The New York Times bestseller-now in paperback. The case that pushes FBI agents Sherlock and Savich to the edge...
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June 14, 2004
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Excerpt from Blowout (An FBI Suspense Thriller Series: #9) by Catherine Coulter
NEAR BLESSED CREEK, PENNSYLVANIA
IT WAS DARKER than Savich was used to, what with no city lights within fifty miles. The moon was a sharp sickle, cutting in and out of bloated black clouds. He rolled down the window and sniffed the air. Snow was coming, he thought, lots of it, more than enough to build a snowman with Sherlock and Sean in the morning; then the three of them could tramp through the beautiful woods filled with spruce and pine to Lake Klister.
Savich started singing one of his favorite country-western songs, written by his friend James Quinlan, as he drove the straight road with snowcapped boulders and stands of thick trees on his left and a guardrail on his right. "A blameless life ain't no fun at all. I robbed that bank, laughin' till my belly hurt, till I--"
When there was a sudden pop, loud as a shotgun blast, he flung himself to the side in automatic reaction. The pop was followed by the hard slap of rubber against the asphalt. A blowout, a damned blowout. The Subaru's steering wheel jerked in his hands as the car's back end lurched wildly to his left. He gently eased the car into the skid and let up on the accelerator, but the Subaru's momentum lunged it into a snowbank. Despite his seatbelt, his head slammed against the steering wheel, stunning him for a moment. Then everything was quiet. Savich raised his head, shook it, hoped he hadn't hurt himself, and slowly climbed out of the car. The back driver's-side tire had blown.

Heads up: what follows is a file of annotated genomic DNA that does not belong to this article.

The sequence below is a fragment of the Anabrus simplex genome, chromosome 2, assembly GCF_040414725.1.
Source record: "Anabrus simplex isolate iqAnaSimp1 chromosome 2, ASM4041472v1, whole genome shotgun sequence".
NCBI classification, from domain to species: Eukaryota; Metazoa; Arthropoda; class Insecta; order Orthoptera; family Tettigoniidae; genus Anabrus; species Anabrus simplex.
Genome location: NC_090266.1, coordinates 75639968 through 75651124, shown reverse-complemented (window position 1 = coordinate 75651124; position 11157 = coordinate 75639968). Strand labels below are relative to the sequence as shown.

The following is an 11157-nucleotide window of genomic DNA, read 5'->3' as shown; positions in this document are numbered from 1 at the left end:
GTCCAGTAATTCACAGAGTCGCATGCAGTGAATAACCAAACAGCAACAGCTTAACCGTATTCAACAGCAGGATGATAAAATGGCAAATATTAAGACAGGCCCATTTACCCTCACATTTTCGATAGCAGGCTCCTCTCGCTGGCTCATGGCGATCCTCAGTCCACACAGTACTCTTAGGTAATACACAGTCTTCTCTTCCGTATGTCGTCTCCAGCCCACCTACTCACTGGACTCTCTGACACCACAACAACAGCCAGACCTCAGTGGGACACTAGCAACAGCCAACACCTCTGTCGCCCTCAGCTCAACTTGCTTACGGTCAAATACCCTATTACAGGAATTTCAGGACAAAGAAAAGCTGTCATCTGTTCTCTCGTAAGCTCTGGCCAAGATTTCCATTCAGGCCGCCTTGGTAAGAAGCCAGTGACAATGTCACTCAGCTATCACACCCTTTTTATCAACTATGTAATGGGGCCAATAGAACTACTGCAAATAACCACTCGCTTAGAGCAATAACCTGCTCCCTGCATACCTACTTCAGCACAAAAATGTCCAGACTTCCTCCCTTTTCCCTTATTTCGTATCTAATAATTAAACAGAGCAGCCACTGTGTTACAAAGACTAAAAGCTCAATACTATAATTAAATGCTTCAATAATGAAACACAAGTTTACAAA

All in all, he preferred the snowbank to going through the guardrail. He buttoned up his coat, wrapped his scarf tight about his neck, and cleared snow from beneath the left front wheel. Satisfied, he climbed back in and put the gear in reverse. The Subaru hardly hesitated, just backed right out, leaning heavily to the left. Savich climbed out again and collected the spare tire and jack. He called Sherlock, told her what had happened, told her he'd be about twenty minutes late.
The grocery bag from Lew's Friendly Staples, in the small town of Blessed Creek, had spilled over. Lew's Staples, he thought, was really for tourists; Lew was expensive, but his little store was open nearly 24/7 and that was what counted for everyone from out of town, that and the fact that the cabin where he, Sherlock, and Sean were staying for a long weekend was only ten miles away. He picked up a bunch of wizened carrots off the passenger-side floor, for the snowman's nose. The quart of two-percent milk for Sean hadn't burst open, unlike the lovely big watermelon, an unexpected find in the middle of January, in a nearly empty produce bin in a grocery store the size of his dining room. It had splatted open, drenching the microwave-popcorn box.